The actress opens up to ET about uniting both generations of women on screen.
The film, about a teenager (Robb) who talks her way into a caretaker position for an autistic child, is earning rave reviews for Janssen’s performance as a beleaguered parent looking for a reprieve from raising a developmentally-challenged kid.
But don’t bring that up to the 51-year-old actress, who’s probably most famous for her turn as Jean Grey in the X-Men franchise and most recently as Eve opposite Viola Davis on How to Get Away With Murder. “I’m a non-review person,” she admits. “I’m sort of a non-watching the movie person too. It’s about the experience, and then I move on.”
However, one experience that hasn’t quite left her -- whether by fans or the media -- is that of Grey, who she originated on screen in the first three X-Men films, before unceremoniously leaving the character behind as the franchise rebooted itself with a younger generation of actors.
Grey, who is returning to the franchise in X-Men: Apocalypse, is now played by Sophie Turner (Sansa on Game of Thrones). Admittedly, Turner was hesitant about taking over the role, revealing she reached out to Janssen to make sure they were “cool.”
“She’s so sweet. I told her she did not need my blessing,” Janssen said of the exchange, adding: “She’s perfect for the part. I can’t wait to see what she’s going to do with it. But I thought it was super sweet of her to reach out to me.”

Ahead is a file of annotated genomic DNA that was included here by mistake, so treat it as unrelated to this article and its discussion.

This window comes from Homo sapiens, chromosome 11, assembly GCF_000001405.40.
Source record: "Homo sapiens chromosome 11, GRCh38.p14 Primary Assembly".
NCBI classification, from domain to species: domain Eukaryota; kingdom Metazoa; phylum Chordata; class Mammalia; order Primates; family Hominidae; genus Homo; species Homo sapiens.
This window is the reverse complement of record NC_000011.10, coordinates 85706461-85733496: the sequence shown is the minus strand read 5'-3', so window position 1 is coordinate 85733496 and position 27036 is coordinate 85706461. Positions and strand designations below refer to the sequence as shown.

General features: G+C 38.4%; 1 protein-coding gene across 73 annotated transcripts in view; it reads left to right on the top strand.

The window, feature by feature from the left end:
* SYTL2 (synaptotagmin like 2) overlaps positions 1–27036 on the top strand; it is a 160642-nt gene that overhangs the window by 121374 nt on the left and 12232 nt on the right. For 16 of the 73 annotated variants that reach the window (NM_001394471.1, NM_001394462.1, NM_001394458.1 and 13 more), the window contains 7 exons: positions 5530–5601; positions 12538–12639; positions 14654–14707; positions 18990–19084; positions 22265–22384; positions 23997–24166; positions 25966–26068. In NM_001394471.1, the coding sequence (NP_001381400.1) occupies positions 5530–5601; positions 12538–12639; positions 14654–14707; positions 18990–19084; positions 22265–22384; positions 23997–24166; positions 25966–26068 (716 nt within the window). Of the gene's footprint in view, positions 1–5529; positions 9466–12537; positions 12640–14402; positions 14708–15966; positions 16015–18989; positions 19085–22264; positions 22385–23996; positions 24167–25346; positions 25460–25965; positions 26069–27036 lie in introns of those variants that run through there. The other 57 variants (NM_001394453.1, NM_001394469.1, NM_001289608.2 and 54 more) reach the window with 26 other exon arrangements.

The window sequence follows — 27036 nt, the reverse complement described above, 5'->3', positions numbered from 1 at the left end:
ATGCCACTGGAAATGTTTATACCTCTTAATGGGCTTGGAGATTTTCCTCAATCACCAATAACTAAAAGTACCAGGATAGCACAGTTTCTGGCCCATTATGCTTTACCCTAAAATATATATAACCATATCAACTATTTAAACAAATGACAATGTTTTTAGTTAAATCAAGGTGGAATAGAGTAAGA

While Janssen has been very diplomatic about turning over the part to Turner (“Those things happen”), she does lament that the series has yet to let the two generations of women play the same character in a film. “We've only seen that with Magneto and Professor X,” she says. “I think it's time to do that with one of the females.” (While Halle Berry briefly reprised her role as Storm in Days of Future Past, her part has been recast in the new film.)
“Why not Jean Grey?” Janssen offers.
Of course, Grey is the perfect character to revisit, especially after The Last Stand was slammed for its handling of Grey’s alter ego, Dark Phoenix. And for Janssen, there’s no defending it, even 10 years later. “It’s a pity the Dark Phoenix wasn’t explored in a better way, because it really should have been its own movie,” she says. “To wash over it so quickly, as they did with that many other storylines, I don’t think it got the attention that it deserved.”
When rumors of a Dark Phoenix film are mentioned, Janssen just hopes “they do focus on that character.”
While the actress may have issues with the lack of older women -- Berry, Rebecca Romijn -- in the new films, she does celebrate X-Men’s focus on female superheroes. “There have been so many female characters in the X-Men movies, which is really the first that you ever saw that,” Janssen says. “There were female superheroes that weren’t just arm candy. I’m proud to have been part of it for that long.”
Jack of the Red Hearts premieres Saturday, April 23 at 8 p.m. ET only on Lifetime.